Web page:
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Children at work in an illegal coal mine at Banwar Ramgarh village in Jharkhand on Monday.Photo-Manob Chowdhury
Javir Kumar, 14, works in illegal coal mines, each a “rat hole,” 10×10 foot and 400 foot deep, where a mere slip of the foot will plunge one to a certain death.
A large number of children aged below 14 are working in such mines, built unscientifically, in Jharkhand's Hazaribagh district. These mine workers are mostly from Orissa, West Bengal, Bihar, Chhattisgarh and Assam.
The way coal is mined is scary and complicated, as Javir Kumar explains: iron rods are heated and then sharpened for digging. Every five minutes, a wooden bucket brimming with coal is heaved out of a burrow. The coal is dumped on the side of the quarry before being loaded on to the waiting truck. Every day, a child mines 30-40 buckets.
These mines are increasing in numbers, manned mostly by children ranging in age from 7 to 17. The Mines Act, 1952, stipulates that anyone aged below 18 cannot be employed in mines; the labour law fixes the permissible age for employment at 14.
These labourers start work at 5 in the morning; by the time they come out of the mine, it is dark. Then they drink and gamble.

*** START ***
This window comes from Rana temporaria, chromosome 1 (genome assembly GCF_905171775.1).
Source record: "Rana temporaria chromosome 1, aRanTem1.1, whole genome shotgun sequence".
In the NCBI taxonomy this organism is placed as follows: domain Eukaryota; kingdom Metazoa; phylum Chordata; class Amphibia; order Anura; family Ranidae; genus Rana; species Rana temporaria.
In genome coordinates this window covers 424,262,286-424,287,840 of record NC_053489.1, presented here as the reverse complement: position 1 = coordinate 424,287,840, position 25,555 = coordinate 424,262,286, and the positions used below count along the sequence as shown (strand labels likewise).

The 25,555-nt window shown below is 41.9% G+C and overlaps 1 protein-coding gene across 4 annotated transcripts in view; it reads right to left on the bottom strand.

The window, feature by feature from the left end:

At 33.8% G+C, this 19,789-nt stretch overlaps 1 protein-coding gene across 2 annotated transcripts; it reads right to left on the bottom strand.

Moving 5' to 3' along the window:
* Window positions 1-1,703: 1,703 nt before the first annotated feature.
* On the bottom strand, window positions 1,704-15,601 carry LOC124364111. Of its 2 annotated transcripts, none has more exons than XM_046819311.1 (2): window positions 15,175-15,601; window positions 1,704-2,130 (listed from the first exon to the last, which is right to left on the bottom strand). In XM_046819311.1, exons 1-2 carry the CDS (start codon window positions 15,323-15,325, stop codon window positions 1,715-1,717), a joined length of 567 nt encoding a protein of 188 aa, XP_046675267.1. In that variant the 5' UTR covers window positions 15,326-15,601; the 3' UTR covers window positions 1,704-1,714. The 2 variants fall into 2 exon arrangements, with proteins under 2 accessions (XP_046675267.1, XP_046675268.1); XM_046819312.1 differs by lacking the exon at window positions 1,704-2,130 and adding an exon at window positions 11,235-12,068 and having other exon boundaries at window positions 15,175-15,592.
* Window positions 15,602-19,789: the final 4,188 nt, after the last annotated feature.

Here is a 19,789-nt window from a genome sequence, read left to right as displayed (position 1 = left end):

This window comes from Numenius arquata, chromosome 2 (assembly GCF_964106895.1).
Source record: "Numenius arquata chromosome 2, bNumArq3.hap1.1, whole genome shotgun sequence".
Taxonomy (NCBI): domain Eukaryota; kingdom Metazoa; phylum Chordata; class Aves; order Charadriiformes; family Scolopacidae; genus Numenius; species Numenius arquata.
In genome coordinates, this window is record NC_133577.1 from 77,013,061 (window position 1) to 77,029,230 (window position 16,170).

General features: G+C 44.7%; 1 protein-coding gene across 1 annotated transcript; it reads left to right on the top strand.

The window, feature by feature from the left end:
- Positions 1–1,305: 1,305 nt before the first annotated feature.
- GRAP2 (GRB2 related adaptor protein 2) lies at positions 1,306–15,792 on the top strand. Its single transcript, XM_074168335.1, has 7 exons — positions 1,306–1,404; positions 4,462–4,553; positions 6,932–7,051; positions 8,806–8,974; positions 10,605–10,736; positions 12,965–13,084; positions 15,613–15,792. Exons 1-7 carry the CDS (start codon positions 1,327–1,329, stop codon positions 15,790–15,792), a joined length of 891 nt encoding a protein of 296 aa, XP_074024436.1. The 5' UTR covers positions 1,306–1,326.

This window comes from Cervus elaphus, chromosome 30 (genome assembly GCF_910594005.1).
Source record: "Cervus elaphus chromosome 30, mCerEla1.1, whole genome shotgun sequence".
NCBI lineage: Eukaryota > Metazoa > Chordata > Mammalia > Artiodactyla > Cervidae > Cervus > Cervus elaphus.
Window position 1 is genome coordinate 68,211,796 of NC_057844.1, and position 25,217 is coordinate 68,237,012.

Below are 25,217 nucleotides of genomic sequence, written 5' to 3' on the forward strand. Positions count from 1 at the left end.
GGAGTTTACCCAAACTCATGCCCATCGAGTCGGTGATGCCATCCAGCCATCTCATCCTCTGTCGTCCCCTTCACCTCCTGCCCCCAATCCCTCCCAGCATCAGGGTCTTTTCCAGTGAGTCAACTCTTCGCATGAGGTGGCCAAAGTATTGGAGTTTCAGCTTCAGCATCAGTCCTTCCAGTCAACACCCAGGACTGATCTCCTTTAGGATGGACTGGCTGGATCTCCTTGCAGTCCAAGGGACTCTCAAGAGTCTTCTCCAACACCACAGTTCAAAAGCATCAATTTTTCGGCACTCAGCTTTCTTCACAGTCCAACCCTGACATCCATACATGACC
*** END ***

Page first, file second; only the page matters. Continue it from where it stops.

The kin of those who die in accidents in these mines never get any compensation as the deaths are never recorded, claims Chota Majhi.
“It's really dark inside. When I was there for the first time, I was scared, fearing whether I could ever come to the surface,” recalls Phul Kumari. “Everyone uses an oil lamp to pick their way in the mines.”
What with the frequent exposure to dust and coal particles, these children suffer from respiratory problems. The primary health centre is out of reach.
Also, there is no clean water to drink. A single hand-pump serves a population of 600. Water scarcity forces the people to use water the mines are filled with.
Death plays hide and seek here, says Basanti Devi, a resident: there are frequent deaths in incidents of mine cave-in, as the gaps are not properly filled after coal is extracted.
“The police have never investigated any death.”
Why are their children not in school? Pat comes the answer: “Poverty.”
As the rate of child labour is high, juvenile crime is also rampant.
The Jharkhand government has not given these workers any benefit under the Mahatma Gandhi National Rural Employment Guarantee Act.
“The MGNREGA is meant for the rich, not for the poor like us. We have gone to government officials for work so many times. They told us that the scheme was yet to reach these parts,” some of them say.
Worst of all, adolescent girls face “sexual harassment.” Pradeep Singh, a medical practitioner, told The Hindu that the pills for termination of pregnancy was being used in large numbers. Many abortions are done in nursing homes, but they hardly come to government notice because these hospitals are not registered.
A mere look at their homes — if at all they can be called homes — shows that life for these people are only temporary.
These units are made of plastic materials and straws, so fragile that a strong wind can tear them away.
The State government is aware of the plight of these children, but it is yet to ensure their rights.
“We are aware of the situation. We can't deny the accusations. The government is planning to provide these children with basic education and healthcare facilities,” says Director-General of Police N.V. Rath.